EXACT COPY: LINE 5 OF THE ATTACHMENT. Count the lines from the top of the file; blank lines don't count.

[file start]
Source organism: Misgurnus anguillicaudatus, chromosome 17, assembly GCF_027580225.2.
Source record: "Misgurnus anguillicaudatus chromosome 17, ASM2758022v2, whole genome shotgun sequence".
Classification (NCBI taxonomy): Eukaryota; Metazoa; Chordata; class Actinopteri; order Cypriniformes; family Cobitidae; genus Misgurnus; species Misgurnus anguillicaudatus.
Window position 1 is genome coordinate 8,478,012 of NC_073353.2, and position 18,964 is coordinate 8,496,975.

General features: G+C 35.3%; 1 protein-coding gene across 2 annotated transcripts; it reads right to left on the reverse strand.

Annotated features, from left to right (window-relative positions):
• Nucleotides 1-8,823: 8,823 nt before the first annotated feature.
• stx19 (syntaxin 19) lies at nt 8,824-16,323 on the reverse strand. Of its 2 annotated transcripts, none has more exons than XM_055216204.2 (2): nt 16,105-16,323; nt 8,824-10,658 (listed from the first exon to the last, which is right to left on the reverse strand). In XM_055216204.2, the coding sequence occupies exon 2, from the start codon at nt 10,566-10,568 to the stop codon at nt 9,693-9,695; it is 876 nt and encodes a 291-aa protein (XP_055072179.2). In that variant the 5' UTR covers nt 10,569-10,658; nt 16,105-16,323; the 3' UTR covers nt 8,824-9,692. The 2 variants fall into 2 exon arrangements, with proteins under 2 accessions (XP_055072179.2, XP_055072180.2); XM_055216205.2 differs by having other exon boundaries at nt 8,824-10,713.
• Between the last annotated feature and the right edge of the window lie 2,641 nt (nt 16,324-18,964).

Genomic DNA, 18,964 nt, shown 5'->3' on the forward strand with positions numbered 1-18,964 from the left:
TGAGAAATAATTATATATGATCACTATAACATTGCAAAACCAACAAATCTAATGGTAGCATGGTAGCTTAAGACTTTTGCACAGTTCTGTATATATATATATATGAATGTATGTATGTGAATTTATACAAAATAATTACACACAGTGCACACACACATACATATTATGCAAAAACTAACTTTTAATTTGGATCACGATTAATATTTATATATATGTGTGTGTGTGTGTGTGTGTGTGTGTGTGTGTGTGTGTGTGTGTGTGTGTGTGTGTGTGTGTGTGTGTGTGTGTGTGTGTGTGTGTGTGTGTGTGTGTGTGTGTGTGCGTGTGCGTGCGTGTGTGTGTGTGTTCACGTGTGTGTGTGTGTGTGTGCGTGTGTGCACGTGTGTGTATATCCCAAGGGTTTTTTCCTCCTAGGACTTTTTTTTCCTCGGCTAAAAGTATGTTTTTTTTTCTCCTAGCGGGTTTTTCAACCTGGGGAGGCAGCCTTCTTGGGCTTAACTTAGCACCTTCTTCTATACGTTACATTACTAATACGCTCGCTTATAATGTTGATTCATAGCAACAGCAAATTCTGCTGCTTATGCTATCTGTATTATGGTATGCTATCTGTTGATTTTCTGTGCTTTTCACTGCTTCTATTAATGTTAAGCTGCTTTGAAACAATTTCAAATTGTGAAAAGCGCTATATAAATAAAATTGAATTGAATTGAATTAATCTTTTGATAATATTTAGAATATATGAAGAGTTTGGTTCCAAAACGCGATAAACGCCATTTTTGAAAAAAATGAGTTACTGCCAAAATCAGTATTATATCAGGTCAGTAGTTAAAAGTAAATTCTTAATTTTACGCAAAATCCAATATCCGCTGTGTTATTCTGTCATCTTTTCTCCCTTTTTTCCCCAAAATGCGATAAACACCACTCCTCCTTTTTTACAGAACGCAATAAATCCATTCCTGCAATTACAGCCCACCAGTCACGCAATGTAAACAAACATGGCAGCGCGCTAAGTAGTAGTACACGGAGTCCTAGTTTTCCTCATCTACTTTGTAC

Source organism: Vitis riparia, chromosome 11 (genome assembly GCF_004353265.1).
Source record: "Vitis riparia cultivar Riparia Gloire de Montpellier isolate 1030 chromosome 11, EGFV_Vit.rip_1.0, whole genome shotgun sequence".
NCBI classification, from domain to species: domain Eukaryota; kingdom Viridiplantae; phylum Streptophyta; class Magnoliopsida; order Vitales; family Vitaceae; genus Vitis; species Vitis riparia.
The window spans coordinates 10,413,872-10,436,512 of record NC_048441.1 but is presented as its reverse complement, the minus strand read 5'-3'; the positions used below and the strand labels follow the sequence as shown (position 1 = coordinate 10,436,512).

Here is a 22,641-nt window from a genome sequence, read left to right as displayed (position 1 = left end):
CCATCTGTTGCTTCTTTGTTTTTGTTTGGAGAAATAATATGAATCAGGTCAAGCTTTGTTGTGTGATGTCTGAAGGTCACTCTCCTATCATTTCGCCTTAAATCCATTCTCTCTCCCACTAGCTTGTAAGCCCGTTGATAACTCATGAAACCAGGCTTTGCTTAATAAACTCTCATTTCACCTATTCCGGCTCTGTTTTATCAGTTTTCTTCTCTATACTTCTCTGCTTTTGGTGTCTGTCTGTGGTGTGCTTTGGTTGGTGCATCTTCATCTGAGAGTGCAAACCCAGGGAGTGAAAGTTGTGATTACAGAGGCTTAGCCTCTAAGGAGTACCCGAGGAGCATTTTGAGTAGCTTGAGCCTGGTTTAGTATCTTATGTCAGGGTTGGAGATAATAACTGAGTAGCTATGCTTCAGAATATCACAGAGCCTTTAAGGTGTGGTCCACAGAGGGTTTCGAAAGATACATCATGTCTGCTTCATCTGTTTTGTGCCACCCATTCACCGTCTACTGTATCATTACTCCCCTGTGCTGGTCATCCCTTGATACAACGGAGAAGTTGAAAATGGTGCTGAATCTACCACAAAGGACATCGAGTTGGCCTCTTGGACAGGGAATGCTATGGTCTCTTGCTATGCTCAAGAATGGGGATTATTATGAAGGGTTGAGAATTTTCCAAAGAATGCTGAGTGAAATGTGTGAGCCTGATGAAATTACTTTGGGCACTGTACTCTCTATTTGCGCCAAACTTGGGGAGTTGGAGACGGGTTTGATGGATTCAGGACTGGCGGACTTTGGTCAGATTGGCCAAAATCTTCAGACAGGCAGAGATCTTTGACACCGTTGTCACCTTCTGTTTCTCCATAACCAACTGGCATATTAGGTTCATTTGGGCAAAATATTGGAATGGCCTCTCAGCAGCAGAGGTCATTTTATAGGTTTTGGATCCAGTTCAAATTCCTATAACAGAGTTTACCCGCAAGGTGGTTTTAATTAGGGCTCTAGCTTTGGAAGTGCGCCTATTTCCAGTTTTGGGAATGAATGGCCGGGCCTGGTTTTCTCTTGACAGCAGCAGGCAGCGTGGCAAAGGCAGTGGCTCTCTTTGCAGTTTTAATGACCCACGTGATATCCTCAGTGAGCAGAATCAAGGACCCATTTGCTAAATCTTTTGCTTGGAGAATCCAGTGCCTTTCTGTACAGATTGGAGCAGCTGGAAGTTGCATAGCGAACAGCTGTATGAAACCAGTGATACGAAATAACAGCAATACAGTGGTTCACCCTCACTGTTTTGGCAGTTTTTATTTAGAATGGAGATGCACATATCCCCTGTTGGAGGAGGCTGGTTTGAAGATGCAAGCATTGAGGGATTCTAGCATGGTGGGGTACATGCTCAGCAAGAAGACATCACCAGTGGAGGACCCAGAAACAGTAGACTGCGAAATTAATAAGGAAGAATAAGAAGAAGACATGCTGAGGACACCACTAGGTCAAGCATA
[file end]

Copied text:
General features: G+C 35.3%; 1 protein-coding gene across 2 annotated transcripts; it reads right to left on the reverse strand.